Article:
Perhaps because of its Midwest setting of Indiana, where Ricki returns to visit her family, or perhaps because Cody wanted to try something less heavy than “Young Adult,” ‘Ricki’ lacks a little bite and suffers from a bit of neither-here-nor-there qualities. The film’s not quite tame enough to qualify for MOR radio play (though its less edgy PG-13 presence is felt), but it’s not a wild pirate radio station either. While the Brummell family are clearly dysfunctional, their resentments and pains are rendered in relatively polite fashion. Cody gets in her quips of course, but not all of them land as well as they used to (though perhaps you can breath a sigh of relief that the pop culture references aren’t as jammed in your face this time around).

The movie’s refusal to pitch itself too brusquely or too sotto voce may seem admirable, but its lack of assertiveness causes issues early on. For one, the film’s inciting incident is rather wishy washy; Ricki has been estranged from her family for decades and the visits and Christmas appearances have all but diminished over the years. But all it takes is doyen and ex-husband Peter Brummel (Kevin Kline) and one semi-desperate phone call to the reluctant and rather apathetic Ricki because their daughter Julie (Mamie Gummer) has fallen into a deep depression following her divorce, and the wannabe rockstar is spending her last dime to fly back home and visit (and the fact that there’s a darker form of persuasion left lying to be revealed later is puzzling).

Once Ricki arrives, the Brummel family she was once the matriarch of butt heads and argue, but eventually, the protagonist looks to make things right with her family. That is until it’s pretty apparent this kind of sentimental closure is out of reach. Ricki goes home, largely defeated, but a wedding invitation in the last act may repair the rifts a little bit if it all doesn’t turn into a disaster. Ricki arriving in Indiana to potentially make amends should be the movie, instead it’s equivalent to a narrative layover. This curious flyby may work in an shaggy Robert Altman movie, but it doesn’t quite come together here.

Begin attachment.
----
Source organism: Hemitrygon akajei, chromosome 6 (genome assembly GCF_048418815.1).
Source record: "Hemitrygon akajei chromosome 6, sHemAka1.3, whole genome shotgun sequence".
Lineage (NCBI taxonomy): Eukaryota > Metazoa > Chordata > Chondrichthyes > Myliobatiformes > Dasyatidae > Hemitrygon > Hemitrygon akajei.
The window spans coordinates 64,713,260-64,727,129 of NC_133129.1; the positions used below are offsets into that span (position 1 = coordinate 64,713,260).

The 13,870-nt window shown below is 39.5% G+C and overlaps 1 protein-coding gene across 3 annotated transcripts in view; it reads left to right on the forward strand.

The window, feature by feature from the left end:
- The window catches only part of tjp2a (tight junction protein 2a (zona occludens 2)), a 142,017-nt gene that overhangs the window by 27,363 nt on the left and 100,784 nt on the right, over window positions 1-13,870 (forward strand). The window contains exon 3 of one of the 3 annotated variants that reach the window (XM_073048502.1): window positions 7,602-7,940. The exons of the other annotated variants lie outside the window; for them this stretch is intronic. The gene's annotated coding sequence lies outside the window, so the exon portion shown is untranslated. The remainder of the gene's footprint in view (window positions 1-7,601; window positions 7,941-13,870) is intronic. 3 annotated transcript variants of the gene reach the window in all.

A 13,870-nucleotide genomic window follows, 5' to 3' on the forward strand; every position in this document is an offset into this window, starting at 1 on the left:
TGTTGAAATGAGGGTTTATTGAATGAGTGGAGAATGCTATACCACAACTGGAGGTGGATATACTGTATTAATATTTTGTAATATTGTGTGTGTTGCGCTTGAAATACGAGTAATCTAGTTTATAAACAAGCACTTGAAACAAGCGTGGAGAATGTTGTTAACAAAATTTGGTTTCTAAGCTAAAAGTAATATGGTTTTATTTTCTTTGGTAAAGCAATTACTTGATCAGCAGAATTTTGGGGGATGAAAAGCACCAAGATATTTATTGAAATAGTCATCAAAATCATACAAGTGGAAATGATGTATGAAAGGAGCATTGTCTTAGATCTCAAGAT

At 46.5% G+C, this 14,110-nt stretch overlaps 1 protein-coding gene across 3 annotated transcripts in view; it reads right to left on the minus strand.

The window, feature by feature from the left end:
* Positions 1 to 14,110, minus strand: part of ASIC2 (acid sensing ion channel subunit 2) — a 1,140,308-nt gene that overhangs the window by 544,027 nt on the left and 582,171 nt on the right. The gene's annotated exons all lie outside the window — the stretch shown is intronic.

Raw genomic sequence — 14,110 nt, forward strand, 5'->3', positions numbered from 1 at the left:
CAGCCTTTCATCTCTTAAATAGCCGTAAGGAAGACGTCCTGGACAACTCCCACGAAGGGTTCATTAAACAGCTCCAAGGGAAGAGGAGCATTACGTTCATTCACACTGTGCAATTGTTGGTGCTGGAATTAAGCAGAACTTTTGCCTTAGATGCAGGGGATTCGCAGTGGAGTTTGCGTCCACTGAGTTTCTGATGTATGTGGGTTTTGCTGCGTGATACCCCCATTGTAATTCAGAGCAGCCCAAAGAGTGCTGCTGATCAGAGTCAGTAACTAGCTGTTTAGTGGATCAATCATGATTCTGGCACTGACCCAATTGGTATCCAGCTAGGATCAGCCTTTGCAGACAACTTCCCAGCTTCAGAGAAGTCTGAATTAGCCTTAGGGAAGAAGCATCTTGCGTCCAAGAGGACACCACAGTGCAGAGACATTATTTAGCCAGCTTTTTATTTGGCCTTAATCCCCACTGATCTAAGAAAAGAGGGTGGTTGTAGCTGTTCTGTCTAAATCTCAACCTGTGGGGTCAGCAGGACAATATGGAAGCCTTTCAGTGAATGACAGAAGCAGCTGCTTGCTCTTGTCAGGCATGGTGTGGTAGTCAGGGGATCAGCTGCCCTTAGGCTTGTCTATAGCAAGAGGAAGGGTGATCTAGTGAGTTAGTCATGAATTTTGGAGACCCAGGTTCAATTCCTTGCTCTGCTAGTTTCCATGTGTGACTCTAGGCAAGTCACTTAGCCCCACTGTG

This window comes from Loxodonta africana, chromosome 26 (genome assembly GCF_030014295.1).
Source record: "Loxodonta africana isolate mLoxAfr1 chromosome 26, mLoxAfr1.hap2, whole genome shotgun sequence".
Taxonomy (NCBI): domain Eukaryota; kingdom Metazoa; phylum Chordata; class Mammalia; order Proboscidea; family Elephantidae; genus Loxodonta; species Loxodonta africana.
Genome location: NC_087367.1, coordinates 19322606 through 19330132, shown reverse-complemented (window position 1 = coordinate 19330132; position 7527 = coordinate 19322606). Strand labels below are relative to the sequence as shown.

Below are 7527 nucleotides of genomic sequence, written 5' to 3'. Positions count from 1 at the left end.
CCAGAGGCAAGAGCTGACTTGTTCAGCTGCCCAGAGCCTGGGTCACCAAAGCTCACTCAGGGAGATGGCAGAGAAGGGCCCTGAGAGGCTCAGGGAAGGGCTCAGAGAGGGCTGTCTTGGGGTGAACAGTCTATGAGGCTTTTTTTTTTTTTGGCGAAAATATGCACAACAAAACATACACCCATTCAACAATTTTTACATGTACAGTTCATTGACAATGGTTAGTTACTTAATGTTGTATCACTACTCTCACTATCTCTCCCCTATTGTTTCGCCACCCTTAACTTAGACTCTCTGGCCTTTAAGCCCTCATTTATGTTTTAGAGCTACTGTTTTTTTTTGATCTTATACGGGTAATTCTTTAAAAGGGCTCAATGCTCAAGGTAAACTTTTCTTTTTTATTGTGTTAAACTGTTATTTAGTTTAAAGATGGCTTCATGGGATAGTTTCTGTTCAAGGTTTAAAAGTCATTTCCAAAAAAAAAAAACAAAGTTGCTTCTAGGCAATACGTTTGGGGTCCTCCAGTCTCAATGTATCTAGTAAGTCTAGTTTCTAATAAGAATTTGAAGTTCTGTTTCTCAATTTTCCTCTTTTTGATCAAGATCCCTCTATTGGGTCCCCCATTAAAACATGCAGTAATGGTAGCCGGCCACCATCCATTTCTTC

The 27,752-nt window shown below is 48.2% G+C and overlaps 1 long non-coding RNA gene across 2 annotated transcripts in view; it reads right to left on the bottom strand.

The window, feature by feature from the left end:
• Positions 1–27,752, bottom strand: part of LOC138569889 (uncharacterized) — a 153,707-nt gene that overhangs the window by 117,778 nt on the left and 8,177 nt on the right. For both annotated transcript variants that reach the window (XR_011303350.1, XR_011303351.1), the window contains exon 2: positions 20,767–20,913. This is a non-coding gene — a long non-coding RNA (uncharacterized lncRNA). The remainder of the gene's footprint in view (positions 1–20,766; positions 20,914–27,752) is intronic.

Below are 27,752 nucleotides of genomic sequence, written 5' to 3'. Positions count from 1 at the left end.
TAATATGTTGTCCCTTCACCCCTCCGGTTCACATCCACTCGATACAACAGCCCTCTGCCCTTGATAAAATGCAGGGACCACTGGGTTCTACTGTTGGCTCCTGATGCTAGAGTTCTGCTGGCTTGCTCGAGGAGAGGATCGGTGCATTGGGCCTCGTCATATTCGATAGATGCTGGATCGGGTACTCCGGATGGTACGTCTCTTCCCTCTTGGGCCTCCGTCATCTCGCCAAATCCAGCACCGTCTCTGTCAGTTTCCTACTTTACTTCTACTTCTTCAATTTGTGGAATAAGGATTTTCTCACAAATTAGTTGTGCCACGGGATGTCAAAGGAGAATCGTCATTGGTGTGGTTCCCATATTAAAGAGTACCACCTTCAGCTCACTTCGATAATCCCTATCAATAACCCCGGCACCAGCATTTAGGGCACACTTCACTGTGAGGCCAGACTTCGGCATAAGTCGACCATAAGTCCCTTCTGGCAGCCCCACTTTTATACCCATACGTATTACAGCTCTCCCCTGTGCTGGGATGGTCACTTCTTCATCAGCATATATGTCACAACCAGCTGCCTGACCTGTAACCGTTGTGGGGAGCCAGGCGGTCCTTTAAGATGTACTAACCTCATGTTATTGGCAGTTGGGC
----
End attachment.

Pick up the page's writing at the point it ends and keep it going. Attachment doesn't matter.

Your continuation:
One can’t help but compare Demme’s latest to “Rachel Getting Married” another movie with narcissistic, damaged characters that also culminates at a wedding. But whereas ‘Rachel’ sparked with bitter honesty, unflinching performances and formal personality to spare, “Ricki And The Flash” feels like a much more anonymous and safer work in contrast, more content with pleasant laughs at the expense of what feels like real emotional meat to work with. Demme also feels like a gun for hire who never draws outside the lines until Ricki has a mic or guitar in her hand. The director excels at capturing the dynamic boozy, kinetic feel of live performances, but anything that’s not on a stage feels largely uninspired. Perhaps there is a polite authorial war within the movie too; neither director or writer want to impose their will too much, but both are concerned about stepping on the other’s toes. It’s hard to say why ‘Ricki’ feels otherwise so unseasoned.

Co-starring Audra McDonald, Sebastian Stan and rocker Rick Springfield as the guitar player Ricki refuses to commit to — which cues a distracting romantic subplot — if there’s a rookie player that shines in the ensemble, it’s certainly the star’s daughter Mamie Gummer. She’s got gusto and grit and it’s a shame that “Ricki And The Flash” doesn’t give her more to do (perhaps an even more fascinating version of this movie would be seeing the movie through her eyes and how her trainwreck of a mother’s and her appearance is like gasoline on her already-inflamed psyche).

The film tries to deliver catharsis on the audience in its half baked final moments, but the hard-fought tune is never truly earned. “Ricki And the Flash” is about mistakes, regrets, and of course, redemption, but all of it feels a little too neat, familiar and convenient even if no one’s quite belting out “Kumbaya” by the end. Ultimately, “Ricki And The Flash” feels like more of a product of its writer than its director. Demme may provide moments of partisan muscular brio, but the subdued rest of the picture and its lackadaisical rhythm feels a bit more like Diablo Cody unplugged. [C]